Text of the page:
Contaminated Bottled Water Sickens 12 California Middle School Students

A dozen students became sick after drinking bottled water from a vending machine at a Southern California junior high school, authorities said.

The students at La Mesa Junior High School in Santa Clarita complained Thursday of headaches, nausea and dizziness after drinking Aquafina water from a vending machine that appeared to contain a "bleach-like substance," said Los Angeles County fire inspector Steve Zermeno.

Twelve students were taken to hospitals and released, Zermeno said. Some of the students reported a chemical smell, he said.

Cody Commons, an eighth-grader who was treated at a hospital, told television station KTLA that the water "was kind of cloudy and it tasted kind of funny," but that he drank it anyway. He said he started feeling cramps "a couple hours later."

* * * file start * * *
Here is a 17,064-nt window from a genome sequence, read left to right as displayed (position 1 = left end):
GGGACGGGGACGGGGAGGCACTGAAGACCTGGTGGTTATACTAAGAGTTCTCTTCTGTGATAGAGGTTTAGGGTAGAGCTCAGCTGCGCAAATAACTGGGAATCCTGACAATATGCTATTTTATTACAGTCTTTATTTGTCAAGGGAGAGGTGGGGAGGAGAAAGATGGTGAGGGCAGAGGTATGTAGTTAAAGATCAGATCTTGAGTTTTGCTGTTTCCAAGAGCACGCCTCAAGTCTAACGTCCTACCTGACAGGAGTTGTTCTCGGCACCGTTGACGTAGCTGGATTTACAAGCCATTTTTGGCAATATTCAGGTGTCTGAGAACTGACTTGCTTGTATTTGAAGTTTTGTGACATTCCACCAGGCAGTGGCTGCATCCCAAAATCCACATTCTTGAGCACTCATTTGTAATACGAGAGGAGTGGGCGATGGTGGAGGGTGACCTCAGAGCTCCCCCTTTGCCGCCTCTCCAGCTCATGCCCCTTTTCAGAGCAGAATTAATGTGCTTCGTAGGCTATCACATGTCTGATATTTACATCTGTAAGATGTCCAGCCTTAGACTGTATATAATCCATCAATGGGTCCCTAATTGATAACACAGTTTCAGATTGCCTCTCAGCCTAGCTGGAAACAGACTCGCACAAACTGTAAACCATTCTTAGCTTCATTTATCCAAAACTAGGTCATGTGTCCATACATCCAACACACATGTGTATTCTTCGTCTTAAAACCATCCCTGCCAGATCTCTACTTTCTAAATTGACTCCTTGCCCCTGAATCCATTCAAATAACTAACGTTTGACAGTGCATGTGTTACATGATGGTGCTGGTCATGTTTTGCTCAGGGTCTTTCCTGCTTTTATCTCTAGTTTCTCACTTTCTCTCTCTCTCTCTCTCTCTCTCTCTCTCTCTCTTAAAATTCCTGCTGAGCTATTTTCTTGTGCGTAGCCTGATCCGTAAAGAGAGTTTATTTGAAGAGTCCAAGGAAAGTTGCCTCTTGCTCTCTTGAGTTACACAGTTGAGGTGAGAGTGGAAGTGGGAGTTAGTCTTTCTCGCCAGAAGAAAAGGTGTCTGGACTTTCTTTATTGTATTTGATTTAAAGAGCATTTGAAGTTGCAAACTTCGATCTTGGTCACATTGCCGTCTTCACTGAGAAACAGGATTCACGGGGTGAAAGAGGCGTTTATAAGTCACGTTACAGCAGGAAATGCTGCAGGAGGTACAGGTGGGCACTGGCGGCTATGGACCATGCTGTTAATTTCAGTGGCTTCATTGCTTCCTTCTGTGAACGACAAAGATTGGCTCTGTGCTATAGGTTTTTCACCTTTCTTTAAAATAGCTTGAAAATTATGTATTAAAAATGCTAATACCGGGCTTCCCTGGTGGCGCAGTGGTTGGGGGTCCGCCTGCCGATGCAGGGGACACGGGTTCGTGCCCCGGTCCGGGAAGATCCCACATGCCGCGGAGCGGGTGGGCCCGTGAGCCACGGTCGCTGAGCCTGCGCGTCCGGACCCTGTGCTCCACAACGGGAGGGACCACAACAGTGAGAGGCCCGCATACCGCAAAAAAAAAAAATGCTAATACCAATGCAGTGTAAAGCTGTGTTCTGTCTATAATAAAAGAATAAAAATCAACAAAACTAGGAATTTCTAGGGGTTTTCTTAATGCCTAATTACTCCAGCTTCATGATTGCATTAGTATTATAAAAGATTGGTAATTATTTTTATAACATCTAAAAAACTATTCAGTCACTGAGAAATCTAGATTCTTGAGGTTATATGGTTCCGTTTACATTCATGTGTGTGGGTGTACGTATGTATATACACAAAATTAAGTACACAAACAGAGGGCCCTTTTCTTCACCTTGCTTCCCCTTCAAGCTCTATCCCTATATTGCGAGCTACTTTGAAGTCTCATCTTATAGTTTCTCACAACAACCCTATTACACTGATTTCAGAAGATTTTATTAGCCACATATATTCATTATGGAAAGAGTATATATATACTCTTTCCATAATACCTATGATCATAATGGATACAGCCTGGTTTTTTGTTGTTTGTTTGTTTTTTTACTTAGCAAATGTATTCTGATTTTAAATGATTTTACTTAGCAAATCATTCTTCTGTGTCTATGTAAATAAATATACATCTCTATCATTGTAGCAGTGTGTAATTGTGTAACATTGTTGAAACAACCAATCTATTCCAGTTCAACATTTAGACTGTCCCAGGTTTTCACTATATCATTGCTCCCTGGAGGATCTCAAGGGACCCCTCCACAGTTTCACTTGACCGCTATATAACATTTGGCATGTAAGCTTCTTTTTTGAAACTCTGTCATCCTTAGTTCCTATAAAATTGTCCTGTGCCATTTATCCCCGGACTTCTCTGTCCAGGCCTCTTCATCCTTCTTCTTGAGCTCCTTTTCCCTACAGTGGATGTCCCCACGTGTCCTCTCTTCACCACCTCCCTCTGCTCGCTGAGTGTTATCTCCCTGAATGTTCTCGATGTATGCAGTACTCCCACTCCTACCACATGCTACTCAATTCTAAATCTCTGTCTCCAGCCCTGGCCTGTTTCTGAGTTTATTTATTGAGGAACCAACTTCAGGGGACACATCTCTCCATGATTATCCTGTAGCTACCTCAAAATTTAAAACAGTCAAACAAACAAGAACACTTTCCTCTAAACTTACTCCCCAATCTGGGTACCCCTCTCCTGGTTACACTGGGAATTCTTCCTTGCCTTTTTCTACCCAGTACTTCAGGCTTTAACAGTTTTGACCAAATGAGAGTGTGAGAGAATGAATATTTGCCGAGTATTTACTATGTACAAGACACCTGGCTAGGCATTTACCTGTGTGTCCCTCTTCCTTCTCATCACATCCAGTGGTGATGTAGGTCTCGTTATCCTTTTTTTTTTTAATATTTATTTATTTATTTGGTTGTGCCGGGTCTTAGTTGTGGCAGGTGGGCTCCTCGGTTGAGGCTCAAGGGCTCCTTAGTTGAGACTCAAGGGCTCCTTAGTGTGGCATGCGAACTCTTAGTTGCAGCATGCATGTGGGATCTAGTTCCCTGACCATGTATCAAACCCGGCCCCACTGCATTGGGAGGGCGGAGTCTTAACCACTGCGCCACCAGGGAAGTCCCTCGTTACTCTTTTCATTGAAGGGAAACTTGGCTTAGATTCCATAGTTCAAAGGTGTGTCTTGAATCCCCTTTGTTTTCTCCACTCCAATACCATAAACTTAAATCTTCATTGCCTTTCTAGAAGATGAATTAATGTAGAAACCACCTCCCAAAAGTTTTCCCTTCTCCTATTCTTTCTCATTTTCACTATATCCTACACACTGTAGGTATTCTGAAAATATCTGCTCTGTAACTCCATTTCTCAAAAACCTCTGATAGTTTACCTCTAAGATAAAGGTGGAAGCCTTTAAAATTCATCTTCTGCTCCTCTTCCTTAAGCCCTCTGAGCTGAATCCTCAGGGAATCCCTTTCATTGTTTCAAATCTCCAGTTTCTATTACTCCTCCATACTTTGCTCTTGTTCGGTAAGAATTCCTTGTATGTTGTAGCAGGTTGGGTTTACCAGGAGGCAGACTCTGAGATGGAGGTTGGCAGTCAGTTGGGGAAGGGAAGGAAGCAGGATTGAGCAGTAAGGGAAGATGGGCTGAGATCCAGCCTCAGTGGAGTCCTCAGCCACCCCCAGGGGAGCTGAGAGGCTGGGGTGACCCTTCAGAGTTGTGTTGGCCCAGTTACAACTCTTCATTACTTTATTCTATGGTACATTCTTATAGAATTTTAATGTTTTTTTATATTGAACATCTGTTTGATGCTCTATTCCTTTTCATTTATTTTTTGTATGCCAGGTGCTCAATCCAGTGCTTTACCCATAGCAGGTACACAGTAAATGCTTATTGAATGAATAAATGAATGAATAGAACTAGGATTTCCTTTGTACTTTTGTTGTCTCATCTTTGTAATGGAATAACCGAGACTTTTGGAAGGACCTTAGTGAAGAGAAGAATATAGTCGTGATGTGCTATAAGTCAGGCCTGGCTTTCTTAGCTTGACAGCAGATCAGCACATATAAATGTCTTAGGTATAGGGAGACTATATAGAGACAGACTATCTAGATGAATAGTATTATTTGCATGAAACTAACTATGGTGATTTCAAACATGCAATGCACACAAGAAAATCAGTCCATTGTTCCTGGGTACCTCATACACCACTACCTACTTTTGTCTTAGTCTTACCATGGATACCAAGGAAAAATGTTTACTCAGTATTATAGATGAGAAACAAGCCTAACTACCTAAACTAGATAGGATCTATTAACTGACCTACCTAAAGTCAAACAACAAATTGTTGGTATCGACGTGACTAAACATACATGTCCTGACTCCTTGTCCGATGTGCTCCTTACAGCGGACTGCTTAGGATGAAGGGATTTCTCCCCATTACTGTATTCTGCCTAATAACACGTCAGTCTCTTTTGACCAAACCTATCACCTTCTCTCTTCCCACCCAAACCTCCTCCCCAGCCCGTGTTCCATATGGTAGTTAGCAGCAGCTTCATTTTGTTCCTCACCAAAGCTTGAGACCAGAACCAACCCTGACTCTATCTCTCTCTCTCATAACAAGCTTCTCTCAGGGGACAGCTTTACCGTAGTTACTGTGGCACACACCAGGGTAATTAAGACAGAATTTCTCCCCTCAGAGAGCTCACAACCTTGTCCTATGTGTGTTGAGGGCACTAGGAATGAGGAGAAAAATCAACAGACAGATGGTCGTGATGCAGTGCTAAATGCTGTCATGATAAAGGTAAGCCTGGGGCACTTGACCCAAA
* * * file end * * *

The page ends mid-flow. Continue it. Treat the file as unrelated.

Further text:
The FBI is currently investigating the incident, agency spokeswoman Laura Eimiller said.

The school buys the water from the manufacturer, The Pepsi Bottling Group, and stocks the machines, Principal Pete Fries said Friday. The machines were shut down, he said. The remaining bottled water was pulled and will be replaced with fresh stock.

Jeff Dahncke, a Pepsi spokesman, said there is no evidence the contamination was caused by the company's manufacturing process and Pepsi believes it was an isolated incident.

"We have examined and tasted numerous bottles that were produced at the same time as those in this case and have found them to be free of any problems whatsoever," the company said in a statement. It said it was working closely with authorities to determine what happened.

Aquafina, a leading brand, is bottled at Pepsi plants from public water sources using a seven-step purification process, according to the Aquafina Web site.